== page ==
The Sokoto Basin,(the South-Eastern sector of Iullemmeden basin), located in Nigeria, consists of an aquifer system which is bi-layered with cretaceous Continental Intercalaire (CI) sedimentary deposit at the bottom,(Sokoto Group, Rima Group, Gundumi-Illo Formation), by Continental Terminal (CT) Formation(Gwandu Formation) and surface water. The water of the basin is generally used for drinking, domestic, industrial and agricultural purposes. The water resources of the basin are being threatened by contamination, weak hydro-dynamic aquifer characteristics and sparse water quality data. Hydrochemical and isotope techniques have not really been applied to examine the water composition of the basin. In an attempt to bridge the gap in paucity of water quality data, hydro-chemical techniques and common environmental isotope signatures were applied to characterize the basin water composition. Eighty seven water samples consisting of eight surface water samples and seventy nine ground water samples were collected from the basin in July 2013 and April 2014; and analyzed for physico-chemical parameters (pH, Temp, EC, TDS, Ca, Mg, Na, K, F, B, Pb, Cr, Cd and Fe) and isotope constituents (δ18O, δ2H, 3H).Hydrochemistry of major ions (Ca+2, Na+, Mg+2, K+, HCO3-, SO4-2, Cl-)and common environmental isotopes (δ18O, δ2H, 3H) were used to categories the water resources of the basin into different water types. Heavy metals were subjected to further assessments and evaluation applying heavy metal index (MI) and heavy metal Degree of Contamination (CD) to find out the extent of metal contamination. The water quality for different uses was determined by assessment and evaluation of standard criteria.Three different water types were identified, calcium bicarbonate type (Ca-HCO3); calcium sulphate type (Ca-SO4); and sodium bicarbonate type (Na-HCO3,). The groundwater composition is largely controlled by dissolution of carbonate rocks, evaporite (gypsum) and cation-exchange of probably clay minerals. The isotope signature of the waters of the basin shows that the waters are made up of modern waters which are moderately depleted with δ18O content (-6.59%o to -3.20%o, mean= -4.49 ±0.3%o) and δ2H content (-37.12%o to – 20.75%o, mean= -27.26%o±1%o) compared with that of paleowaters(-7.72%o to -6.84%o, mean -6.87 ±0.3%o) andδ2H content(-48.26%o to -46.96%o, mean=-47.13±1%o).This indicates that an appreciable fraction of modern waters recharge CT and CI aquifer system of the basin. Also, there is recharge from evaporated waters of mainly surface water origin enriched with stable isotope signature with delta values of δ18O (-3.52%o to -1.05%o, mean = -2.89%o) andδ2H of (-17.65%o to 6.75%o, mean= -9.79%o). The basin surface water is considerably more evaporated than the groundwater. The surface waters have generally low dissolved solid content and are due to the full exposure of the surface water to high atmospheric temperatures throughout the year. The unstable isotope (δ3H) signature confirms that the water composition of the basin consists of paleowater with extreme value of tritium content from 0.0TU to 0.5TU and of young water from 0.5TU to 4.5TU. Determining the suitability of waters for drinking, domestic and industrial purposes the mean concentrations of physico-chemical constituents in the water samples were compared to European Union(EU), United State Environmental Protection Agency (USEPA), World Health Organization(WHO), Bureau of Indian Standard (BIS) and Nigerian Industrial Standard (NIS).The results fall within permissible limits except for the heavy metals‘ concentrations in some wells located in urban areas that exceed the permissible limits most probably due to anthropogenic inputs.The metal index values indicate that the water quality in the studied areas fall within ‗low class‘ and ‗medium class‘ according to the classification of heavy metal water quality using the heavy metal index. Sodium Adsorption Ratio (SAR), Percent Sodium (Na %), Magnesium hazard and Residual Sodium Carbonate (RSC) results revealed that most of the sampled waters are suitable for irrigation. Generally, this study characterized the aquifer system of the basin on the bases of physico-chemical and isotopic features and ascertained the contamination status of the aquifers of the basin. Besides, it was able to establish based on the findings that contrary to earlier claims and beliefs, a considerable amount of modern water enters the Continental Intercalaire aquifer and the waters of the aquifers are related. The suitability of the waters of the basin for different uses was also established and was found to be useful in diversified applications. However, it is recommended that climate variability and soil assessment of the basin be carried out for contamination index determination. It is further recommended that the quantity of modern water recharging the aquifer system of the basin and age of the waters should be determined.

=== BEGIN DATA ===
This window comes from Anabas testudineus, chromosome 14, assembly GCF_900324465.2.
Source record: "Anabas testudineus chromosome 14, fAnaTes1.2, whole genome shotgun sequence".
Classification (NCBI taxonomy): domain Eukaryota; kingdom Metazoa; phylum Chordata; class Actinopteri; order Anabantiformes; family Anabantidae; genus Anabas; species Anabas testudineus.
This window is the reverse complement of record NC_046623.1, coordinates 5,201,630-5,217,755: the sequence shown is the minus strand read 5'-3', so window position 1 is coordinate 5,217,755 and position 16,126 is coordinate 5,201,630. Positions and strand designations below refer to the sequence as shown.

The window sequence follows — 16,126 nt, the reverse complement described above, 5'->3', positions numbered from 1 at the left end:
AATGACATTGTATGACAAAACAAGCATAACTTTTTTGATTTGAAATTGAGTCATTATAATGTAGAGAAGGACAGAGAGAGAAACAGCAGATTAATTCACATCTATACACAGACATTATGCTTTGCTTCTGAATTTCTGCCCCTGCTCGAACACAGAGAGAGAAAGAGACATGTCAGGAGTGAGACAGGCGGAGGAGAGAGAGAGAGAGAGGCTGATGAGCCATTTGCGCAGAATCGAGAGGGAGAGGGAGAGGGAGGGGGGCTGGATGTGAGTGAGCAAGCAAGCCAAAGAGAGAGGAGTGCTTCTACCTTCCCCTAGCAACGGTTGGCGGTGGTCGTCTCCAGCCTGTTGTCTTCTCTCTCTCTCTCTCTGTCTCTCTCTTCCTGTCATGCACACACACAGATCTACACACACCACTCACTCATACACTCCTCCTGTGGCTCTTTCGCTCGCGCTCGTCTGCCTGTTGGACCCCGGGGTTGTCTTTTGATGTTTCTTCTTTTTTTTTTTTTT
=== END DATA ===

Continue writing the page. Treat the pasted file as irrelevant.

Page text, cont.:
1.1       Background of Study